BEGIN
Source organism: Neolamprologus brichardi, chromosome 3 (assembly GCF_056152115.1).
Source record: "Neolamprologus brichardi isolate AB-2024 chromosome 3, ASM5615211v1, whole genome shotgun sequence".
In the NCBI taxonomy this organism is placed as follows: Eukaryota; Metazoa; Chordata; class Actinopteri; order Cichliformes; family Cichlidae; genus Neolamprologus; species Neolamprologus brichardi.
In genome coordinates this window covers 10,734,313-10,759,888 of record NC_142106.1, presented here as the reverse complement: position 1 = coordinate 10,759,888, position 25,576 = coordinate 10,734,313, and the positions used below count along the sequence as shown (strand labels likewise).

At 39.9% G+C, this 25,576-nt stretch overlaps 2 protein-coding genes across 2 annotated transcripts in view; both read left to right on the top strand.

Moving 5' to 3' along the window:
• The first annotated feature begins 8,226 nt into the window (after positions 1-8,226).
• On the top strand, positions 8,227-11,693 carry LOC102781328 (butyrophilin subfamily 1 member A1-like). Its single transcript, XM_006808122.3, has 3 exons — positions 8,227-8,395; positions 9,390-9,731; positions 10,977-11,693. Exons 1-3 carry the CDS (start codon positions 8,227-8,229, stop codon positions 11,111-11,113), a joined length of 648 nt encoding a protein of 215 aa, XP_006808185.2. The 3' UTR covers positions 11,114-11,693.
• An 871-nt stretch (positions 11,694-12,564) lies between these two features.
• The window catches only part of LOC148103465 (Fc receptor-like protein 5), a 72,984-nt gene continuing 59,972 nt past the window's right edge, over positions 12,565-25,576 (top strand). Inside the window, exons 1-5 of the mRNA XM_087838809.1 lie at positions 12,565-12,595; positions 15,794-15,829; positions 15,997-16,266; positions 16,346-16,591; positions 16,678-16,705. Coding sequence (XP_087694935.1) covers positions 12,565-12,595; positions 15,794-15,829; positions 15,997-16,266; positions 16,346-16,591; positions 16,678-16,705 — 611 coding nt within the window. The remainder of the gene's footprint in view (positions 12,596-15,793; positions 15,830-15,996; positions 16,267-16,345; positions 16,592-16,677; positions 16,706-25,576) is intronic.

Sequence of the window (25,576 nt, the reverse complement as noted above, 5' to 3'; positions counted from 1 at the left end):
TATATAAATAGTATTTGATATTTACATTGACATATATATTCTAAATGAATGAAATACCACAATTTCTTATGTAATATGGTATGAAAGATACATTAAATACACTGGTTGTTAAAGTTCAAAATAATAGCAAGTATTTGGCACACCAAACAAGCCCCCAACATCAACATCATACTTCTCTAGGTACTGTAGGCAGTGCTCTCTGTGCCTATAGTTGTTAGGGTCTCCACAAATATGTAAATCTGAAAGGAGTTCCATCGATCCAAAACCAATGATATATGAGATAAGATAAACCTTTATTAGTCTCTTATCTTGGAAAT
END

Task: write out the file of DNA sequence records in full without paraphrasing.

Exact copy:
Source organism: Neolamprologus brichardi, chromosome 3 (assembly GCF_056152115.1).
Source record: "Neolamprologus brichardi isolate AB-2024 chromosome 3, ASM5615211v1, whole genome shotgun sequence".
In the NCBI taxonomy this organism is placed as follows: Eukaryota; Metazoa; Chordata; class Actinopteri; order Cichliformes; family Cichlidae; genus Neolamprologus; species Neolamprologus brichardi.
In genome coordinates this window covers 10,734,313-10,759,888 of record NC_142106.1, presented here as the reverse complement: position 1 = coordinate 10,759,888, position 25,576 = coordinate 10,734,313, and the positions used below count along the sequence as shown (strand labels likewise).

At 39.9% G+C, this 25,576-nt stretch overlaps 2 protein-coding genes across 2 annotated transcripts in view; both read left to right on the top strand.

Moving 5' to 3' along the window:
• The first annotated feature begins 8,226 nt into the window (after positions 1-8,226).
• On the top strand, positions 8,227-11,693 carry LOC102781328 (butyrophilin subfamily 1 member A1-like). Its single transcript, XM_006808122.3, has 3 exons — positions 8,227-8,395; positions 9,390-9,731; positions 10,977-11,693. Exons 1-3 carry the CDS (start codon positions 8,227-8,229, stop codon positions 11,111-11,113), a joined length of 648 nt encoding a protein of 215 aa, XP_006808185.2. The 3' UTR covers positions 11,114-11,693.
• An 871-nt stretch (positions 11,694-12,564) lies between these two features.
• The window catches only part of LOC148103465 (Fc receptor-like protein 5), a 72,984-nt gene continuing 59,972 nt past the window's right edge, over positions 12,565-25,576 (top strand). Inside the window, exons 1-5 of the mRNA XM_087838809.1 lie at positions 12,565-12,595; positions 15,794-15,829; positions 15,997-16,266; positions 16,346-16,591; positions 16,678-16,705. Coding sequence (XP_087694935.1) covers positions 12,565-12,595; positions 15,794-15,829; positions 15,997-16,266; positions 16,346-16,591; positions 16,678-16,705 — 611 coding nt within the window. The remainder of the gene's footprint in view (positions 12,596-15,793; positions 15,830-15,996; positions 16,267-16,345; positions 16,592-16,677; positions 16,706-25,576) is intronic.

Sequence of the window (25,576 nt, the reverse complement as noted above, 5' to 3'; positions counted from 1 at the left end):
TATATAAATAGTATTTGATATTTACATTGACATATATATTCTAAATGAATGAAATACCACAATTTCTTATGTAATATGGTATGAAAGATACATTAAATACACTGGTTGTTAAAGTTCAAAATAATAGCAAGTATTTGGCACACCAAACAAGCCCCCAACATCAACATCATACTTCTCTAGGTACTGTAGGCAGTGCTCTCTGTGCCTATAGTTGTTAGGGTCTCCACAAATATGTAAATCTGAAAGGAGTTCCATCGATCCAAAACCAATGATATATGAGATAAGATAAACCTTTATTAGTCTCTTATCTTGGAAAT